‘The change in image of La Mina is more important than the actual physical changes; breaking the stigma will assist its development’ (El Periódico 23-4-01).
‘The project is ambitious but achievable’ (El Punt, 28-4-01).
La Mina Development Plan
The plan has six main objectives including:
1. Combating delinquency.
2. Promoting economic activities.
3. Supporting the existing social and environmental structures.
4. Revitalizing the physical and living space.
5. Changing the negative image of the district.
“Connecting everything is important. When you improve the family life and life in general by putting lifts in buildings, improving security and public spaces, hopefully this enforces the change.,” stated the districts Mayor.
To transform La Mina neighborhood and to agree on and establish an integrated and global proposal for intervention to improve housing conditions, community life and coexistence, with the goal of strengthening the community in the short and long term and for it to become a fully integrated part of Sant Adria de Besos and Catalonia.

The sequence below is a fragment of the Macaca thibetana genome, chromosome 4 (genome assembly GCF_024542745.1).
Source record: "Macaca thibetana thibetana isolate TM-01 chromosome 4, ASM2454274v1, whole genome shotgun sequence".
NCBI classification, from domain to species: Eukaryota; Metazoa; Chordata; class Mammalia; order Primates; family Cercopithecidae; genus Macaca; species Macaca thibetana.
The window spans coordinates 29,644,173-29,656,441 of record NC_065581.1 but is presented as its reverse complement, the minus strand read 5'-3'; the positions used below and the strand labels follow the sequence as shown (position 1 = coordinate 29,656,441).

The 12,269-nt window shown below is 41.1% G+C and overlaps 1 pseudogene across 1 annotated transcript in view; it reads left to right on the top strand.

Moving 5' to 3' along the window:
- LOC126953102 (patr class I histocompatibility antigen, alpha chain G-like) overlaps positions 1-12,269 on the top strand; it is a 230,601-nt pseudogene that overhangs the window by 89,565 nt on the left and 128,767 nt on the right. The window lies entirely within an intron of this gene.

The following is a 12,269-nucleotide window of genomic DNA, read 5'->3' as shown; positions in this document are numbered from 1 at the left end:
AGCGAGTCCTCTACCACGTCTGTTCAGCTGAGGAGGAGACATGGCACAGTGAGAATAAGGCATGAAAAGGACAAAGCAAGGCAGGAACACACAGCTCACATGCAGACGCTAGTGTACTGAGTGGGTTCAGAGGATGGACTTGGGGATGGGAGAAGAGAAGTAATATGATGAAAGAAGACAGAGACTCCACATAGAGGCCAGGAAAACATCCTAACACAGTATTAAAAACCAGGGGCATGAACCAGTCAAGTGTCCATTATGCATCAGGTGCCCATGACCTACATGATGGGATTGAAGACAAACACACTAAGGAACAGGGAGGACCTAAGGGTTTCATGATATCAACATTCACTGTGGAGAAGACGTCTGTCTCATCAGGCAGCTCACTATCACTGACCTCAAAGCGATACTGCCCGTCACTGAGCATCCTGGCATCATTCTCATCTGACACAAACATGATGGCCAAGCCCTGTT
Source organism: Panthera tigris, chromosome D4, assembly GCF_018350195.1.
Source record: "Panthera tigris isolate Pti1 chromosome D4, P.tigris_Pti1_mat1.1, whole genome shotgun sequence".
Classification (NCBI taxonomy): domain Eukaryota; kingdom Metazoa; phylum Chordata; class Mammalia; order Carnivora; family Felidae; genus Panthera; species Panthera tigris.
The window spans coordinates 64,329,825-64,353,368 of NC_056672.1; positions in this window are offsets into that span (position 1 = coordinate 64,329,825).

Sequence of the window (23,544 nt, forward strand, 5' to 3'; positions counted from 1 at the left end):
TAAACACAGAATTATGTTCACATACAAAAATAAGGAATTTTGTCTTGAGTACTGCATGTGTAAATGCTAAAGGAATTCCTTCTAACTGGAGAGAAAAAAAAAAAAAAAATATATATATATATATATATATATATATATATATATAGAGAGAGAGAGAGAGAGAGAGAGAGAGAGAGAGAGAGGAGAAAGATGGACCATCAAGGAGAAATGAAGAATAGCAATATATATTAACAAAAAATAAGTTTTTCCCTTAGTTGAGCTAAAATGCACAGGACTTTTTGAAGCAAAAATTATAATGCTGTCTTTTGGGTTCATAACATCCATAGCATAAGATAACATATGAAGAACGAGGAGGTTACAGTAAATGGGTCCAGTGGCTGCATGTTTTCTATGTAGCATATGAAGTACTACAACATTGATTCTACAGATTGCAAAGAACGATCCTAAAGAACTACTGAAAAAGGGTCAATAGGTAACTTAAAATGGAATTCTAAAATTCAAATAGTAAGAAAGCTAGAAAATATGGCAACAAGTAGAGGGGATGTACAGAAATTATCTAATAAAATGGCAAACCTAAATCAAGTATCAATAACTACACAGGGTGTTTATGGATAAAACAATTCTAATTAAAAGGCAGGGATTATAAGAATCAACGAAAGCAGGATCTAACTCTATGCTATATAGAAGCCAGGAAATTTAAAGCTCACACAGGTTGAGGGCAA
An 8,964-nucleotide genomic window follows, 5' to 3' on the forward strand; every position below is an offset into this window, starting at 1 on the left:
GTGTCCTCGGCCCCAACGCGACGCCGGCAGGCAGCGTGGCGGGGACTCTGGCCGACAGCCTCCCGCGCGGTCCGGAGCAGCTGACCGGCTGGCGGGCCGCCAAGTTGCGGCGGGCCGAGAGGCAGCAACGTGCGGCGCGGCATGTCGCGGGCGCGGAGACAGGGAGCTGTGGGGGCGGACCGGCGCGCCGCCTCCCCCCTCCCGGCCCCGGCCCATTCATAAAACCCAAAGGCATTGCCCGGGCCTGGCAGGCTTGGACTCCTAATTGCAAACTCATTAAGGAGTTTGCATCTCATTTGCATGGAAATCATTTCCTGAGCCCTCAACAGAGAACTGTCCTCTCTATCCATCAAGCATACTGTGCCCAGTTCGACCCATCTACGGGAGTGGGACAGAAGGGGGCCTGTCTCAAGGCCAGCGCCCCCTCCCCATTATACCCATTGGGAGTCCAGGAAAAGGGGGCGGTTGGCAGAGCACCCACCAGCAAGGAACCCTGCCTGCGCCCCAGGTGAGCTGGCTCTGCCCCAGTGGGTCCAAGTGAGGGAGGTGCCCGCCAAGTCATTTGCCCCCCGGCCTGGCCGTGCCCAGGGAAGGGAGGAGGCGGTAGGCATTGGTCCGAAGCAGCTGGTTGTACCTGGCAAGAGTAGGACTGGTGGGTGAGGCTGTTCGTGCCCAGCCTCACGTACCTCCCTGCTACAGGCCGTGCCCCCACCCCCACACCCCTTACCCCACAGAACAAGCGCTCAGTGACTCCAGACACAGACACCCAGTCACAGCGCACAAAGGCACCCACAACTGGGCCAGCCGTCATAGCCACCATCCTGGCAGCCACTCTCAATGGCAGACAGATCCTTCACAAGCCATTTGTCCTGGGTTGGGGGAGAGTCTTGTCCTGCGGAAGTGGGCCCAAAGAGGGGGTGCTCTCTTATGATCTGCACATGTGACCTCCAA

To revalue the urban environment of the district of La Mina and to improve housing conditions in order to turn the district into a ‘place of residence’ and not into a shelter or a temporary adobe to those who intend to leave the district looking for areas with better prospects.
To improve the perception of the district and its residents, both in La Mina and in the rest of the Metropolitan Area, particularly in the other districts within the Sant Adria de Besos area.
To recuperate underused plots, removing uncontrolled waste and encouraging its selective gathering and recycling, as well as setting the basis for civic behavior on the part of the residents in urban and environmental terms.
To structure, in a coherent way, the urban actions already existing in the district, by using a suitable tool of urban planning – the Special Reorganization and Improvement Plan (Plan Especial de Reordenacion y Mejora, PERM) – and gathering different reference points (by means of public buildings), in social terms and in terms of ‘landscape’.
To connect – in a urban and social sense – the district of La Mina with the rest of the Metropolitan Area and, particularly, with the rest of the municipality of Sant Adia de Besos.
To consolidate the already existing economic activity, both as a potential source of employment and due to its capability when it comes to social structuring.
To improve the employability factors of the active, or the potentially active, population in the district, by making insertion into the labour market easier, particularly for the less favoured collectives.